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Wednesday, December 23, 2009

Lake County Workforce Shrinks, Dropping November Unemployment to 5.9%

Unemployment in Lake County dropped to 5.9% in November, down a full percentage point from the revised 6.9% figure from October.

Unfortunately, that doesn't mean more of our neighbors are working. October is traditionally our best jobs month, but we shed more jobs than usual in November. 100 Lake County jobs went poof last month. Luckily for our stats, 180 people went poof from the workforce, producing a net decrease in unemployment from 480 to 400.

So, for those of you keeping score at home, Lake County is now down to 6360 jobs, down 325 from October 2006, when the Lake Area Improvement Corporation declared its goal of creating 400 new jobs in five years. We thus have 725 jobs to create in two years. Let's get to work!

Looking around the septa-county region, our neighbors in Moody and Miner are having a tougher time finding work, with respective jobless rates of 6.8% and 6.3%. But Miner County actually added five jobs in November and saw fifteen people join its workforce. Brookings County had the best unemployment rate in the neighborhood, creeping up just a tick in November to 3.5%. Last month Brookings managed to add 125 new jobs, only to have that number outpaced by 160 people joing the workforce (maybe that's where Lake County's workers went?).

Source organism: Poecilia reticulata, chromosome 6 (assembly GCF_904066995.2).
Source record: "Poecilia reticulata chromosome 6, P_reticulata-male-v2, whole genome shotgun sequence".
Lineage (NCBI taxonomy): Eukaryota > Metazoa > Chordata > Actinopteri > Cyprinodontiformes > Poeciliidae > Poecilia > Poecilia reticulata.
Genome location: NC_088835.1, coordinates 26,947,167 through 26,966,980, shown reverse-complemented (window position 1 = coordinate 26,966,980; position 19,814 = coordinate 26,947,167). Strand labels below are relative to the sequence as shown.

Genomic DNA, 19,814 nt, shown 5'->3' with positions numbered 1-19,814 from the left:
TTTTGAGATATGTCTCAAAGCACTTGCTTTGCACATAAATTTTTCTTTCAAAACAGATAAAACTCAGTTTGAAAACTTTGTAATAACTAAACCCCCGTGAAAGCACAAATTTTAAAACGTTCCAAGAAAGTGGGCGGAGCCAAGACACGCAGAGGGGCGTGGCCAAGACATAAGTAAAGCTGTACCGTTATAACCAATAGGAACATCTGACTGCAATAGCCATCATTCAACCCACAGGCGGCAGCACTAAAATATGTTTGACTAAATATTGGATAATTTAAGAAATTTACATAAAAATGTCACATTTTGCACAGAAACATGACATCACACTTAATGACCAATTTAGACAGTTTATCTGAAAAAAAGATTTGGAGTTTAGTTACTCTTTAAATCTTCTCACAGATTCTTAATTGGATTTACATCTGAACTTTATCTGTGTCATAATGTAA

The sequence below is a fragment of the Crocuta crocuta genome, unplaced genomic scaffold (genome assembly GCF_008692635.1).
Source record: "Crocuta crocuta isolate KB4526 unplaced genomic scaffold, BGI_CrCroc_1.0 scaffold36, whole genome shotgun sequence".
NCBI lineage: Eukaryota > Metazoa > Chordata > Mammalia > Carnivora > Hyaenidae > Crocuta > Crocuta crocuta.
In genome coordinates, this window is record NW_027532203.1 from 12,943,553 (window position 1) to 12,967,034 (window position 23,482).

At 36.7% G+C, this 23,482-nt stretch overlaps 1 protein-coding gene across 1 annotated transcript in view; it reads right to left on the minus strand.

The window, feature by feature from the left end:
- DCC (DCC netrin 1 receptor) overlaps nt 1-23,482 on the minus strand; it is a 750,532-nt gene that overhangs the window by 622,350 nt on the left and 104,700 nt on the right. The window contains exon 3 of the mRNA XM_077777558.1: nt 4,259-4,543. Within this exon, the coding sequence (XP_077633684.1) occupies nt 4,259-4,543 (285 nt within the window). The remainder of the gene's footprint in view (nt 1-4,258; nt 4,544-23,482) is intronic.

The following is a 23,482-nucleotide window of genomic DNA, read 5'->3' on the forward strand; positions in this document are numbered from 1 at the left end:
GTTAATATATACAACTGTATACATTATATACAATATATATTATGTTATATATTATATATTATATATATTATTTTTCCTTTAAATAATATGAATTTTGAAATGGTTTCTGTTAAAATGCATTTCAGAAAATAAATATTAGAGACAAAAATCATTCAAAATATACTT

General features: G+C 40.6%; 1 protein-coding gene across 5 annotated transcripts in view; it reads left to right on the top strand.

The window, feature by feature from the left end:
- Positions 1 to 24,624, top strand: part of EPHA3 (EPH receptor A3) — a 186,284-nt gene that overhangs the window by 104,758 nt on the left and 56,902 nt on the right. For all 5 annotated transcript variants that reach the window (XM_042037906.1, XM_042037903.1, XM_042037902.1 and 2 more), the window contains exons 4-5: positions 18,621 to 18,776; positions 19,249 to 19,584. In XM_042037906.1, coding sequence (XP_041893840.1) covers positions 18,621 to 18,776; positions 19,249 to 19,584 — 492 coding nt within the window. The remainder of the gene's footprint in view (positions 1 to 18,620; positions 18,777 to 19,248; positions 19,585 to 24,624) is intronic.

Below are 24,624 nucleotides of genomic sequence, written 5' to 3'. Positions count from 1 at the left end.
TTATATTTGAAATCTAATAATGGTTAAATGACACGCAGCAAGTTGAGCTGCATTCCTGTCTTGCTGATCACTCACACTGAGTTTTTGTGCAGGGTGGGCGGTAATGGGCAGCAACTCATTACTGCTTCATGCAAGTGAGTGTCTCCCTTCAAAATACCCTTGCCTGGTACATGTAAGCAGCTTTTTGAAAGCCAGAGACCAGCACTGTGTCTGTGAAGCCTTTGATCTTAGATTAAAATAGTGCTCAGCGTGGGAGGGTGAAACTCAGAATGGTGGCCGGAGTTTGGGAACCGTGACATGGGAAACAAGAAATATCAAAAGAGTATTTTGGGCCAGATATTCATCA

Lake County's unemployment rate was the 14th-highest among all counties in the state. Buffalo, Shannon, Jackson, and Dewey counties are the only areas reporting official unemployment rates in double digits.

Yankton is back at the top of the heap of big towns where it's hard to find work, with November unemployment at 7.3% (which still beats the pants off the national rate of 10%). The cities with the lowest unemployment numbers: Pierre (2.9%), Aberdeen (3.2%), Vermillion (3.4%), and Brookings (3.5%).


  1. Pierre having the lowest unemployment? Isn't that where our state government is headquartered?

  2. I would be curious to know the unemployment rates for those counties in South Dakota that have an economic development corporation that employ full time staff (as we do), versus those with something else (part time, volunteer, or none at all). As Cory points out the jobs gained or lost over time must be considered with the unemployment rate. When people stop looking for work they are no longer counted. What percentage commute? We really do need a more insight than basic numbers provide.

  3. Steve, I've lived in Central South Dakota and have watched Pierre grow my entire life. Some of the new housing that pops up there might be because with smaller families there are fewer people living in each house. But the overall population has grown and state government is the reason.

  4. Steve Sibson12/23/2009 1:35 PM


    Lets go a step farther. Let us determine who those employees are and have them pay for the development costs instead of the taxpayers. Anybody want to bet that their salary covers the costs?


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